HAL CFO Mark McCollum told analysts that up to $7.5 billion in assets now are on the table to be sold to satisfy anti-trust concerns.
“We’ve identified a number of potential buyers we believe will be very interested in the businesses that may need to be divested and expect that those businesses should all take excellent prices in expedited sales,” McCollum said. “We’re confident that a transaction is achievable from a regulatory standpoint.”
To address antitrust concerns, a legal team from Baker Botts LLP is advising management. The regulatory process needs to “play out,” before more specifics on asset sales and efficiencies can be detailed, said Lesar.
However, HAL is ready to fight for regulatory approval. “We have the very best in antitrust counsel” and “are prepared to be cooperative with regulatory authorities.”
U.S. antitrust entities of the Department of Justice (DOJ) and the Federal Trade Commission (FTC) “perform what is called a Hirfendahl Hirshmann Index (HHI) test to determine how competitive markets are,” notedNGI’s Patrick Rau, director of strategy and research.
“The HHI test takes the square of the market share of all firms in an industry, adds them up, and compares them to the number 1,500,” noted Rau. “Anything between 1,500-2,500 is considered to be ”moderately concentrated,’ and anything above 2,500 is considered to be ”highly concentrated,’” Rau said.
“If Baker and HAL were to merge as is, they would have a combined market share of 54%. Just those two firms combined would have an HHI of 2,916, which is a highly concentrated industry…The point is, I don’t see how the DOJ/FTC allows this merger without requiring these guys to divest some of their pressure pumping equipment.
“But I’d also have to think one of the reasons they are looking to merge is to give them some more control over what they are able to charge for their pressure pumping services, so they are only going to want to divest so much. What Washington decides on this is going to go a long way in determining how and perhaps even whether this merger goes down.”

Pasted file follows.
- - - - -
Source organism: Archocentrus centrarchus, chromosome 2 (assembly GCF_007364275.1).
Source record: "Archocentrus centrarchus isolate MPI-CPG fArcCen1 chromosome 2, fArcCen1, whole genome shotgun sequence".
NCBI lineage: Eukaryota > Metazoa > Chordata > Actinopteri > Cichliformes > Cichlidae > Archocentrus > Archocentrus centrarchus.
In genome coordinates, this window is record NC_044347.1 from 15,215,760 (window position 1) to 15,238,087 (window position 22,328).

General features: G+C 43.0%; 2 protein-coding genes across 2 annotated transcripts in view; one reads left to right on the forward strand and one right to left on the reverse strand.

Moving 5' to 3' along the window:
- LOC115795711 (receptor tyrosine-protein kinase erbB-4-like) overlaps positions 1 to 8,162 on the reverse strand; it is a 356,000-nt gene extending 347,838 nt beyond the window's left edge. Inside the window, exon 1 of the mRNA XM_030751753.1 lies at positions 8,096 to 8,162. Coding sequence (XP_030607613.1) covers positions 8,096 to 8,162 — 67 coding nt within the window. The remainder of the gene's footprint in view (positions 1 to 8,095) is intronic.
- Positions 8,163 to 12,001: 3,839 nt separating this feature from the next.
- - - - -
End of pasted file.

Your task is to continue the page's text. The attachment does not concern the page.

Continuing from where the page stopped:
Craighead and Leser sidestepped questions about potential job layoffs, but many people in Houston are updating their resumes, NGI’s Shale Daily was told by several sources. Lesar noted HAL had planned to hire 21,000 employees this year to fill necessary positions, but that would not nearly account for Baker’s estimated 60,000-plus of employees.
In additional to regulatory approvals, each company’s stockholders has to approve the transaction. Once completed, the combined board would expand to 15 members, three of whom would be from Baker.
Analysts said during the conference call that the acquisition made sense. Tudor, Pickering, Holt & Co.’s Jeff Tillery and Byron Pope noted that “this dance has been going on for a long time.” In correspondence that Craighead disclosed between the two companies late Friday, there was “an interesting tidbit about the confidentiality agreement signed by the two companies in 2005,” so the deal “is far from being a new courtship. Looking back at our own writings, the rumor mill ramped up the volume enough several times in 2006 and 2007 that we addressed it in morning note comments.”
Lesar also addressed the supposed antagonism between HAL and Baker that escalated ahead of the announcement.
“There is always a bit of theater when these things come together,” he told analysts. The cash portion of the transaction, set to be completed in the second half of 2015, is to be financed through a combination of cash on hand and debt financing.